Martin and Aoife are in Japan for the Tokyo Game Show this week, and they spent their first day exploring the city's arcade scene, as well as paying their respects to Akihabara's retro gaming temple, Super Potato. Below you'll find a video podcast they recorded about their jaunt, plus seasoned arcade-watcher Martin's thoughts about the current state of Japanese arcades.

Are Japanese arcades getting their groove back? In all honesty, they never really lost it - it's just that the beat of more mainstream Japanese arcades has changed so substantially in recent years, it's been hard for visiting outsiders to appreciate what's happened and how they've evolved. There's an ideal of the Japanese arcade - the one where hundreds of candy cabinets are lined up, all playing curios and half-remembered treasures from our youth - that's been sidelined to multi-storey affairs in Akihabara, places where older players can go and reminisce while sinking 100 yen coins in well preserved classics. The game stations of Taito and Sega, though, which crop up in busy hubs like Shibuya and Shinjuku, have become stranger, more alienating places, where indecipherably dense games like Border Break and Lords of Vermillion make it hard for travelling tourists to get a hold on what makes these places special.

Over the past five years, when I've been lucky enough to spend time in Japan courtesy of Eurogamer for the Tokyo Game Show, I've become increasingly dejected about the arcade scene: Shibuya Kaikan Monaco, a smoky dive where all the yellowed candy cabinets asked for only 50 yen in exchange for a run at the finest collection of fighters and shmups, was an amazing discovery the first year, but in 2013 the shutters were drawn and now the building's been completely demolished. It seemed indicative of the whole scene. Finding traditional games in places like Club Sega or Taito Game Station has been harder and harder, with UFO catchers taking up more and more space while even the larger venues themselves seem to be dwindling in number.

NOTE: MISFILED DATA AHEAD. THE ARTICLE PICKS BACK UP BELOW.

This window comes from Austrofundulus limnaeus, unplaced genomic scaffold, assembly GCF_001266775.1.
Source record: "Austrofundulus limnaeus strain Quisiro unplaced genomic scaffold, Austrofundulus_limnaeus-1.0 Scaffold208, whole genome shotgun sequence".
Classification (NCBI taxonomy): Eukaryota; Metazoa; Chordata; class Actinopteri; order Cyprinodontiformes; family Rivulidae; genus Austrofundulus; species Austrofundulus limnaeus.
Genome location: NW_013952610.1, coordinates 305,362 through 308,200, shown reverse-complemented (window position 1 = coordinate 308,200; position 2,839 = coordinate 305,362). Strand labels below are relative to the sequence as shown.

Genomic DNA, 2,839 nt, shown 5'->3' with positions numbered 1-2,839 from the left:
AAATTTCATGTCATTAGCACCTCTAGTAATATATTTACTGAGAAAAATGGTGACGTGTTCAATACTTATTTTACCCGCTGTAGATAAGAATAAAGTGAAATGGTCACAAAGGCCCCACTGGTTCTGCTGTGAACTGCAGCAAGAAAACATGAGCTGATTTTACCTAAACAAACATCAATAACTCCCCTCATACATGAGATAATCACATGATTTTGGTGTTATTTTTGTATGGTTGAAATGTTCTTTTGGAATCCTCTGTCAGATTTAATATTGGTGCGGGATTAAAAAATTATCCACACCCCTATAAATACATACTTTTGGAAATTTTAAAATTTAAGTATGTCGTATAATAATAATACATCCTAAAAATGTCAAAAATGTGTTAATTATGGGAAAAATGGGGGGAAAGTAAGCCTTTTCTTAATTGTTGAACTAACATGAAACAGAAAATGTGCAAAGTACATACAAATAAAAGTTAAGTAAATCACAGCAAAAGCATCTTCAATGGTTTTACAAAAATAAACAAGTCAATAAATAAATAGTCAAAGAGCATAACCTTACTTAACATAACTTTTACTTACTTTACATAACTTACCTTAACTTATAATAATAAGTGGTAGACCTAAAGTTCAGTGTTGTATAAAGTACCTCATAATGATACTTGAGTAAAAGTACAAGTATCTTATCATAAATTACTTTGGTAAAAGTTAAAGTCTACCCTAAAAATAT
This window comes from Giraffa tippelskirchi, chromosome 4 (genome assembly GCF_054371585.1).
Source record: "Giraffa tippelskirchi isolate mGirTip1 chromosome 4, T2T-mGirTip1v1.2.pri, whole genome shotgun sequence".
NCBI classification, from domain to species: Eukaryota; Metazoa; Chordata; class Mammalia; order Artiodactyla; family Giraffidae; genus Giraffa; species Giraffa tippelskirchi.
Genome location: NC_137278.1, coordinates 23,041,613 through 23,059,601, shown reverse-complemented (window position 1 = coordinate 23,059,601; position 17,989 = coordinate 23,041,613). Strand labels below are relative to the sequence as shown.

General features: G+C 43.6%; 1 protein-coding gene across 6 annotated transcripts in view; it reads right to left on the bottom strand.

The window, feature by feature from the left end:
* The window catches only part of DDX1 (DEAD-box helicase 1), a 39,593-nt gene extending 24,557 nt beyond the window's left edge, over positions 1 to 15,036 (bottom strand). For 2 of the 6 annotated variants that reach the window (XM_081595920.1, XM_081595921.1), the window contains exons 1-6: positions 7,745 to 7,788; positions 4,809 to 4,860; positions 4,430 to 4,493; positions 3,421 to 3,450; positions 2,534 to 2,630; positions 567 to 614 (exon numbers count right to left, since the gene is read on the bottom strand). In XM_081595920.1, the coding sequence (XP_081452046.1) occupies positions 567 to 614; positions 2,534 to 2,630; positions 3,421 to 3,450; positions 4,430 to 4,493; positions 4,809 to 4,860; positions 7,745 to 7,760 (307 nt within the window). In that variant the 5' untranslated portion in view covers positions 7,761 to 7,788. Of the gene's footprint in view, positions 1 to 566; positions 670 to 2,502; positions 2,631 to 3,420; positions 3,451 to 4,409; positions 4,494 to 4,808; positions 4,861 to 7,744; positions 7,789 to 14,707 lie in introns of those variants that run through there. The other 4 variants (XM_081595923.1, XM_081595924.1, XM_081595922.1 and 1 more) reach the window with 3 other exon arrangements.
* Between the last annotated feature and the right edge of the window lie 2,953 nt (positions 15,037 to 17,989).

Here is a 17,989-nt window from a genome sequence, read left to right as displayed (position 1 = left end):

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So what's changed this year? Part of it's been showing our own Aoife Wilson around favourite haunts on her first visit to Tokyo, and being able to see it all through fresh eyes again. But a larger part of it is how much more accessible it all seems now. Pokken Tournament, Namco's pugilistic take on one of Japan's most globally renowned franchises, Pokémon, has now rolled out across arcades, and who doesn't want to get involved in some hot Pikachu versus Charizard action? (Me, actually, seeing as Aoife tore my Pikachu to shreds.) There's something refreshingly open-armed and inclusive about this fighter, in its use of a bulky gamepad over an arcade stick and in its simple inputs, with its combat all about stringing together specials and spacing in the small circular arenas it provides.